Ann Arbor Steel Cabooses – Notes by Craig Wilson
Wright Track resin kit. Might not be available direct from Wright Track anymore but lots of them are on the secondary market. They build into nice models but can be more involved than a normal kit which may account for why there are probably a lot more unbuilt kits out there than finished ones. Wright Track made two versions of the kit: one for the "streamlined cupola" version like the AA had, the other with a more conventional rectangular cupola built only for the Wabash.
Hallmark brass. A credible model of one group of Wabash cabooses but not a perfect match for AA. The end doors have rectangular windows (Wabash practice) instead of the smaller windows with rounded corners (AA). Biggest difference is the roof. This group of Wabash cabooses had all rectangular panels.
Overland brass. Best model since measurements were taken off an actual AA caboose. Most noticeable difference is the roof. The panel where the smoke jack is located is a rectangular panel and all others are diagonal panels - correct for this group of cabooses built for both the AA and Wabash. Overland made both the Wabash and AA versions (end door windows see above). OMI also did the DT&I (ex-AA) version where one side window was plated over.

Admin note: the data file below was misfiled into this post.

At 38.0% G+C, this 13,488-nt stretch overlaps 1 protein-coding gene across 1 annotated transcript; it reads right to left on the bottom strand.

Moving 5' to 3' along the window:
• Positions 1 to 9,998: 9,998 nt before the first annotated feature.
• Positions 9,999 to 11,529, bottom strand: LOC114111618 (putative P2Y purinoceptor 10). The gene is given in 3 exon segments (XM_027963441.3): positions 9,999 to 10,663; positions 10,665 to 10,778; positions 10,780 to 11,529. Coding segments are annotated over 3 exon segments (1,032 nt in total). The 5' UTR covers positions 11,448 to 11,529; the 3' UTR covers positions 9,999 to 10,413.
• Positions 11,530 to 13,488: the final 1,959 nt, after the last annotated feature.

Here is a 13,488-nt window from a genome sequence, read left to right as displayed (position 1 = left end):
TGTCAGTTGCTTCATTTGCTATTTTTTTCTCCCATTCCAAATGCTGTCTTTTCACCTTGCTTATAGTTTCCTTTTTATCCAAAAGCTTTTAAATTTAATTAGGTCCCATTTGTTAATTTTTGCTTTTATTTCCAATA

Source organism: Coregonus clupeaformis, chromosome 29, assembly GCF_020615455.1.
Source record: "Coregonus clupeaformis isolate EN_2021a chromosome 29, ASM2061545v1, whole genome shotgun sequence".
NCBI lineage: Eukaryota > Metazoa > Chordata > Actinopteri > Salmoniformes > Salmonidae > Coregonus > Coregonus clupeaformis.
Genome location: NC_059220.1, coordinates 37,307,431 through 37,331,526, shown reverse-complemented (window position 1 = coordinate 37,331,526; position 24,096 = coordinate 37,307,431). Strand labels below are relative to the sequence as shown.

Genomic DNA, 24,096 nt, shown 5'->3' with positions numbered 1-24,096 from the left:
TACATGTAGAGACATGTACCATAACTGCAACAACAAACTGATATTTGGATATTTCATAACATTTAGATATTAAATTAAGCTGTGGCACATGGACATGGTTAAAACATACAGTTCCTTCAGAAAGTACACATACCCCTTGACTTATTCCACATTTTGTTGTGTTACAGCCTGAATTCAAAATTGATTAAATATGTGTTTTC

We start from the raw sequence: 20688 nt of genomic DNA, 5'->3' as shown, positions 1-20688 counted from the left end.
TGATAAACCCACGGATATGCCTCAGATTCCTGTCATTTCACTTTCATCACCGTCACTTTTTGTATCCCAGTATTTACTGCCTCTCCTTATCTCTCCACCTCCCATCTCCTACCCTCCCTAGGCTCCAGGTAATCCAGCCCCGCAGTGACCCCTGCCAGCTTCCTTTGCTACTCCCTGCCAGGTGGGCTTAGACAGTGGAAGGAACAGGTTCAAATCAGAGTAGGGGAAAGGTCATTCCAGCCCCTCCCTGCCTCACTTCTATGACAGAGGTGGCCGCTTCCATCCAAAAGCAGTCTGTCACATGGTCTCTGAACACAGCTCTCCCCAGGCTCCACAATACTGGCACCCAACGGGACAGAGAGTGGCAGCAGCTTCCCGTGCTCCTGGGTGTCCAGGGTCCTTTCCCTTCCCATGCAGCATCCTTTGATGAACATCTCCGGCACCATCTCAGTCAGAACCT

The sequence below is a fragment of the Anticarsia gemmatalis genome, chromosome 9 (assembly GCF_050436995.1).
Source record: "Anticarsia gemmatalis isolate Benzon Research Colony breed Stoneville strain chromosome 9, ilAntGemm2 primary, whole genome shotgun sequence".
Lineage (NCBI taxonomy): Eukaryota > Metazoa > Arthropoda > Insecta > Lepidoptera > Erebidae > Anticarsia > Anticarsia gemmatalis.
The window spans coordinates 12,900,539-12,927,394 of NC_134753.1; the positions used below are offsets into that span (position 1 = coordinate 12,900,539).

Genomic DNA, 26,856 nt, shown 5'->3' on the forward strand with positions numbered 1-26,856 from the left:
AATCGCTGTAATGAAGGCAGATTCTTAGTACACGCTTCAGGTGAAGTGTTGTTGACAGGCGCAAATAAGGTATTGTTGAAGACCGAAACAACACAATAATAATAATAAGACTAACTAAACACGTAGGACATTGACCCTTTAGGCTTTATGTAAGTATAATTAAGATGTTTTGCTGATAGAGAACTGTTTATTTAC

Kit-bash. Back in the dark ages many many moons ago, I kitbashed some AA cabooses by starting with an Athearn caboose body and blanking out side windows. Then a boxcar roof was cut and spliced to replace the caboose roof. A Tyco streamlined cupola caboose donated the cupola. Just dropping it onto the body results in a squat looking cupola that sits noticeably too low. I raised it with some styrene strips. The result is something that captures the general look of the these cabooses but can't really hold a candle to the other choices above. But at the time I could buy all the parts needed to kitbash several of these for what it cost to get one of the Hallmark brass ones.
Custom painting adds to the expense (depending on which paint scheme you are looking for). The Michigan Interstate "Ann
Arbor Railroad System" scheme requires no masking - just shoot the whole thing orange. The Wabash-style pennant herald
scheme is easier - red body, ends and cupola but the roof has to be masked off and painted galvanized "silver." For the
"as-built" scheme the end platforms and steps should be painted the brownish-shade tuscan red which was standard Wabash
practice at the time when they were built.
The most familiar DT&I-style compass herald scheme is the most involved. In addition to the red body/cupola and galvanized roof, the ends have to be painted yellow. On some AA cabooses the corner posts were painted yellow like the ends, on others they were painted red like the body.